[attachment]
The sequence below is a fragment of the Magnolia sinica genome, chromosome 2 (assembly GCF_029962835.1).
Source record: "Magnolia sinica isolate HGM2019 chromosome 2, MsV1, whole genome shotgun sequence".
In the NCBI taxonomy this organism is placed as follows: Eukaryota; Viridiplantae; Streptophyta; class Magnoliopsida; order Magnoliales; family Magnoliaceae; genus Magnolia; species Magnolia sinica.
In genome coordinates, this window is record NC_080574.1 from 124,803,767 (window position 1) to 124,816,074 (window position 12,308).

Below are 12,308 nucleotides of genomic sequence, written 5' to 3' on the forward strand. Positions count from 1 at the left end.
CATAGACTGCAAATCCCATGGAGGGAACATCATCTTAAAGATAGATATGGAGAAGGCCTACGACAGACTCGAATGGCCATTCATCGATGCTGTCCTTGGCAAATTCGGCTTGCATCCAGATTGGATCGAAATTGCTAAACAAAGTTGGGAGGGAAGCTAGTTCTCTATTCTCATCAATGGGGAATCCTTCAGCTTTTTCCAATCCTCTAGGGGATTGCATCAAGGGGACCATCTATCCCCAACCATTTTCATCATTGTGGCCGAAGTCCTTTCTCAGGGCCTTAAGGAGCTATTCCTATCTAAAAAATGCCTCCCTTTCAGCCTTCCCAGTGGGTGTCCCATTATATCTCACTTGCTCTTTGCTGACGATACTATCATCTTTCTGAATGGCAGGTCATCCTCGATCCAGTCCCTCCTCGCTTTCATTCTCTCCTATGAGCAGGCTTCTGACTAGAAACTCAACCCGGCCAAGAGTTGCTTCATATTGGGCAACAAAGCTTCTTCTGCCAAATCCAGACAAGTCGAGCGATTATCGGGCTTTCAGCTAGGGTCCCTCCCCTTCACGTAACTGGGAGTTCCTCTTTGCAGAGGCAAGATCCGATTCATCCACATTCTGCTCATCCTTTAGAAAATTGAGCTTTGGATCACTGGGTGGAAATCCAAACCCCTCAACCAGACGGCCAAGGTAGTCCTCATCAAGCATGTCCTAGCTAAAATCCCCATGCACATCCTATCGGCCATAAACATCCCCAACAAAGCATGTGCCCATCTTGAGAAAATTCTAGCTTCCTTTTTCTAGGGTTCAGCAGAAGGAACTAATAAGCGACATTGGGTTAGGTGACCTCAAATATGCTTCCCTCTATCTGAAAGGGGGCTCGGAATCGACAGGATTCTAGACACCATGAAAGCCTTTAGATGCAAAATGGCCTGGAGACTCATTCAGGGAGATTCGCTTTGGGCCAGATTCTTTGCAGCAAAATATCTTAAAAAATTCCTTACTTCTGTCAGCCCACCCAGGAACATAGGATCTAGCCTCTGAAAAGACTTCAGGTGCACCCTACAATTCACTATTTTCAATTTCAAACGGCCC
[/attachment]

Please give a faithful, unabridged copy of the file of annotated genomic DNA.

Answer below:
The sequence below is a fragment of the Magnolia sinica genome, chromosome 2 (assembly GCF_029962835.1).
Source record: "Magnolia sinica isolate HGM2019 chromosome 2, MsV1, whole genome shotgun sequence".
In the NCBI taxonomy this organism is placed as follows: Eukaryota; Viridiplantae; Streptophyta; class Magnoliopsida; order Magnoliales; family Magnoliaceae; genus Magnolia; species Magnolia sinica.
In genome coordinates, this window is record NC_080574.1 from 124,803,767 (window position 1) to 124,816,074 (window position 12,308).

Below are 12,308 nucleotides of genomic sequence, written 5' to 3' on the forward strand. Positions count from 1 at the left end.
CATAGACTGCAAATCCCATGGAGGGAACATCATCTTAAAGATAGATATGGAGAAGGCCTACGACAGACTCGAATGGCCATTCATCGATGCTGTCCTTGGCAAATTCGGCTTGCATCCAGATTGGATCGAAATTGCTAAACAAAGTTGGGAGGGAAGCTAGTTCTCTATTCTCATCAATGGGGAATCCTTCAGCTTTTTCCAATCCTCTAGGGGATTGCATCAAGGGGACCATCTATCCCCAACCATTTTCATCATTGTGGCCGAAGTCCTTTCTCAGGGCCTTAAGGAGCTATTCCTATCTAAAAAATGCCTCCCTTTCAGCCTTCCCAGTGGGTGTCCCATTATATCTCACTTGCTCTTTGCTGACGATACTATCATCTTTCTGAATGGCAGGTCATCCTCGATCCAGTCCCTCCTCGCTTTCATTCTCTCCTATGAGCAGGCTTCTGACTAGAAACTCAACCCGGCCAAGAGTTGCTTCATATTGGGCAACAAAGCTTCTTCTGCCAAATCCAGACAAGTCGAGCGATTATCGGGCTTTCAGCTAGGGTCCCTCCCCTTCACGTAACTGGGAGTTCCTCTTTGCAGAGGCAAGATCCGATTCATCCACATTCTGCTCATCCTTTAGAAAATTGAGCTTTGGATCACTGGGTGGAAATCCAAACCCCTCAACCAGACGGCCAAGGTAGTCCTCATCAAGCATGTCCTAGCTAAAATCCCCATGCACATCCTATCGGCCATAAACATCCCCAACAAAGCATGTGCCCATCTTGAGAAAATTCTAGCTTCCTTTTTCTAGGGTTCAGCAGAAGGAACTAATAAGCGACATTGGGTTAGGTGACCTCAAATATGCTTCCCTCTATCTGAAAGGGGGCTCGGAATCGACAGGATTCTAGACACCATGAAAGCCTTTAGATGCAAAATGGCCTGGAGACTCATTCAGGGAGATTCGCTTTGGGCCAGATTCTTTGCAGCAAAATATCTTAAAAAATTCCTTACTTCTGTCAGCCCACCCAGGAACATAGGATCTAGCCTCTGAAAAGACTTCAGGTGCACCCTACAATTCACTATTTTCAATTTCAAACGGCCC